Miles, I played with forced air on drag car's years ago. True it is now old tech, but pretty much the same deal.With a hood scoop and a velocity stack sealed to the scoop, good for maybe 1/2 second in the 1/4. That is on a modified engine at wot. That is with cold air being stuffed dirctly into the carb through a cold 6" tall velocity stack with no filter at at all.
You won't see that on a stock truck under normal use with a your tube and filter. You won't notice a mpg change that will offset money spent on the tube and filter imo.
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Roy wrote:

No Roy. The engine metal temp is much hotter than the compartments air temp but I assume you meant air temp.

With that logic your homes A/C would not work. It travels through duct work often through attics that can get quite hot. Here in Phoenix my attic can get well over 120 degrees yet I have nice cold A/C coming out of the ducts which travel through that temperature.

It takes time for the air to heat up. How long does air take to travel through the duct in your view? Again, with your logic your homes A/C would not work very well. The velocity produced by the A/C's fan on say low isn't very much. The engine does draw in air more than fast enough.
Tell me Roy. Why do so many auto manufactures install ducts to the outside of the engines compartment when doing so costs extra money if according to you there is nothing to gain?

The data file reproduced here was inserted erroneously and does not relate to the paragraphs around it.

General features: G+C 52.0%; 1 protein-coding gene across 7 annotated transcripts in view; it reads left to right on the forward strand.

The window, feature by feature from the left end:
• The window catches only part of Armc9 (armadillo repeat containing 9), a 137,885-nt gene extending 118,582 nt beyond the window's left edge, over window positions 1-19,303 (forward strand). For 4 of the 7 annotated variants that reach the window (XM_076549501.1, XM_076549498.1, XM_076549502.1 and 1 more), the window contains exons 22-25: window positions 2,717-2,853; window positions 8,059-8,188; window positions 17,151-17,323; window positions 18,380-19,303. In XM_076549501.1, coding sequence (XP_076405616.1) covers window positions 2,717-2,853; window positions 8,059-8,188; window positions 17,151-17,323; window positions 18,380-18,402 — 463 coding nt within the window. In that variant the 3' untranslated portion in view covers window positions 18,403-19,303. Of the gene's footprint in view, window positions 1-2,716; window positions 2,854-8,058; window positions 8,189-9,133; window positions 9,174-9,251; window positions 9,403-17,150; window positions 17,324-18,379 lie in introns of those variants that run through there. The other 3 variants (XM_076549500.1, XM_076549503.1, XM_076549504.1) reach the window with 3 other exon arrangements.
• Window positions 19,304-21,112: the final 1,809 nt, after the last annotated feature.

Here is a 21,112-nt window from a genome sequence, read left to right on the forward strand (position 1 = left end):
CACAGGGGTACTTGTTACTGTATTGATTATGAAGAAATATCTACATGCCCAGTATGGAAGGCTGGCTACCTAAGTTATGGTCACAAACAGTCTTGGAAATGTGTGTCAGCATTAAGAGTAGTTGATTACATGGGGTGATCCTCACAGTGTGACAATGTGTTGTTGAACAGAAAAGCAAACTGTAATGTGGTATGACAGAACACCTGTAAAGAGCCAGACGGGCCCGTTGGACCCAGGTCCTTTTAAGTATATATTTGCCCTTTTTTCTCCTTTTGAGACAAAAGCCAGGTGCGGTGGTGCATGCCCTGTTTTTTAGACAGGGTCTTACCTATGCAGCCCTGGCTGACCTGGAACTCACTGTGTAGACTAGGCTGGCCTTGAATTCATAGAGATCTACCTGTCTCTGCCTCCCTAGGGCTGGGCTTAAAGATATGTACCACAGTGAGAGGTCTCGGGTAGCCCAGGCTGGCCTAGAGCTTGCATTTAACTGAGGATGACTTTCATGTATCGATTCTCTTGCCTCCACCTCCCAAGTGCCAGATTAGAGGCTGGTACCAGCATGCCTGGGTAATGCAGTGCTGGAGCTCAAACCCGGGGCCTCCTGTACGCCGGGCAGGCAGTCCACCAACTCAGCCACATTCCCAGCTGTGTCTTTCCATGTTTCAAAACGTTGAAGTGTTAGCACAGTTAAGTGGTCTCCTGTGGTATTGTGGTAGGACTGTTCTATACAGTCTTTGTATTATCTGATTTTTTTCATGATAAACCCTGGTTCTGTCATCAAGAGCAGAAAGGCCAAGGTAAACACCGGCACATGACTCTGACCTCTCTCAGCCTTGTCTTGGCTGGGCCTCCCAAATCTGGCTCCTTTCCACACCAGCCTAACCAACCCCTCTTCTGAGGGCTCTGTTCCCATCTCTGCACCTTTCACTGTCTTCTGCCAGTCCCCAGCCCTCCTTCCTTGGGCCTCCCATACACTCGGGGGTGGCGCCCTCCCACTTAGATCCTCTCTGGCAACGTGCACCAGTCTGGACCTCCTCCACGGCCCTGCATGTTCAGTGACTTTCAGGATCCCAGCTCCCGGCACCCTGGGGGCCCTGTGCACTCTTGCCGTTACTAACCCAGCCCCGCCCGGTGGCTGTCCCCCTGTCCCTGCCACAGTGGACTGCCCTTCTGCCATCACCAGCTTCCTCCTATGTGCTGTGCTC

I change the duct from one that draws air inside the engine compartment to one that draws it from outside.

zilch velocity? Hmm. Guess again.
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Yup!
We aren't talking about a/c. We are talking about the benifit of this setup on a stock daily driver truck.

I disagree.

For the same reason they put big assed decals on them and tell people they are fast.<G>
Some do, some don't.. DC didn't with the Charger SRT8, and the SRT boys were after all the go that they could get.
But this is a stock truck, remember.

Hmmm. Answer the question. No heat transfer after the truck has been operated for a hour or so.? Where are you getting all this velocity after the filter?

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Roy wrote:

The length of time is irrelevant. Heat is heat and the ability of that heat to transfer through the plastic enough to heat the air running through the tube is negligible especially if per you it would take an hour.
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Your splitting hairs miles I said the drive the truck for a hour. Drive it longer. The continueing heat transfer is still there. No where is the velocity comeing from.
It still won't help a stock truck.
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Roy wrote:

The heat would have to transfer through the tube wall fast enough to be able to heat the air passing through it in the time that air spends in the tube. It makes no difference if you drove an hour or 5 hours.